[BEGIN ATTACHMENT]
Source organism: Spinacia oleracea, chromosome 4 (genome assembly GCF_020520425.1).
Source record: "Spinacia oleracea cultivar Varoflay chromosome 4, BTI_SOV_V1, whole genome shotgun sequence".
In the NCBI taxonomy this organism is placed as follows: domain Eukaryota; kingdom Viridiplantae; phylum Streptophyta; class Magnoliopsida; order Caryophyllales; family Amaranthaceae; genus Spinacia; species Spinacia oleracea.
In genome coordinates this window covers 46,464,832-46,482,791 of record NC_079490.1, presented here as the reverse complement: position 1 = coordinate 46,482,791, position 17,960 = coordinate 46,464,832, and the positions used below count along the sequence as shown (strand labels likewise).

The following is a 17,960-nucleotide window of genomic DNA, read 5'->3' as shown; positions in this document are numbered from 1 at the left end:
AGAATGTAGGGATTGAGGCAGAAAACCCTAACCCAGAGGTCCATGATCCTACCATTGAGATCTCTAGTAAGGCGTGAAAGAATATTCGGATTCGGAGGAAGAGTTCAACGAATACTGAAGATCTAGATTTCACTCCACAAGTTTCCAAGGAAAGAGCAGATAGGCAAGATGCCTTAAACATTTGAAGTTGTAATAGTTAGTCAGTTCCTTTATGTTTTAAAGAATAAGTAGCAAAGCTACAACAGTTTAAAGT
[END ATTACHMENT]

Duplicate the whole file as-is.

Source organism: Spinacia oleracea, chromosome 4 (genome assembly GCF_020520425.1).
Source record: "Spinacia oleracea cultivar Varoflay chromosome 4, BTI_SOV_V1, whole genome shotgun sequence".
In the NCBI taxonomy this organism is placed as follows: domain Eukaryota; kingdom Viridiplantae; phylum Streptophyta; class Magnoliopsida; order Caryophyllales; family Amaranthaceae; genus Spinacia; species Spinacia oleracea.
In genome coordinates this window covers 46,464,832-46,482,791 of record NC_079490.1, presented here as the reverse complement: position 1 = coordinate 46,482,791, position 17,960 = coordinate 46,464,832, and the positions used below count along the sequence as shown (strand labels likewise).

The following is a 17,960-nucleotide window of genomic DNA, read 5'->3' as shown; positions in this document are numbered from 1 at the left end:
AGAATGTAGGGATTGAGGCAGAAAACCCTAACCCAGAGGTCCATGATCCTACCATTGAGATCTCTAGTAAGGCGTGAAAGAATATTCGGATTCGGAGGAAGAGTTCAACGAATACTGAAGATCTAGATTTCACTCCACAAGTTTCCAAGGAAAGAGCAGATAGGCAAGATGCCTTAAACATTTGAAGTTGTAATAGTTAGTCAGTTCCTTTATGTTTTAAAGAATAAGTAGCAAAGCTACAACAGTTTAAAGT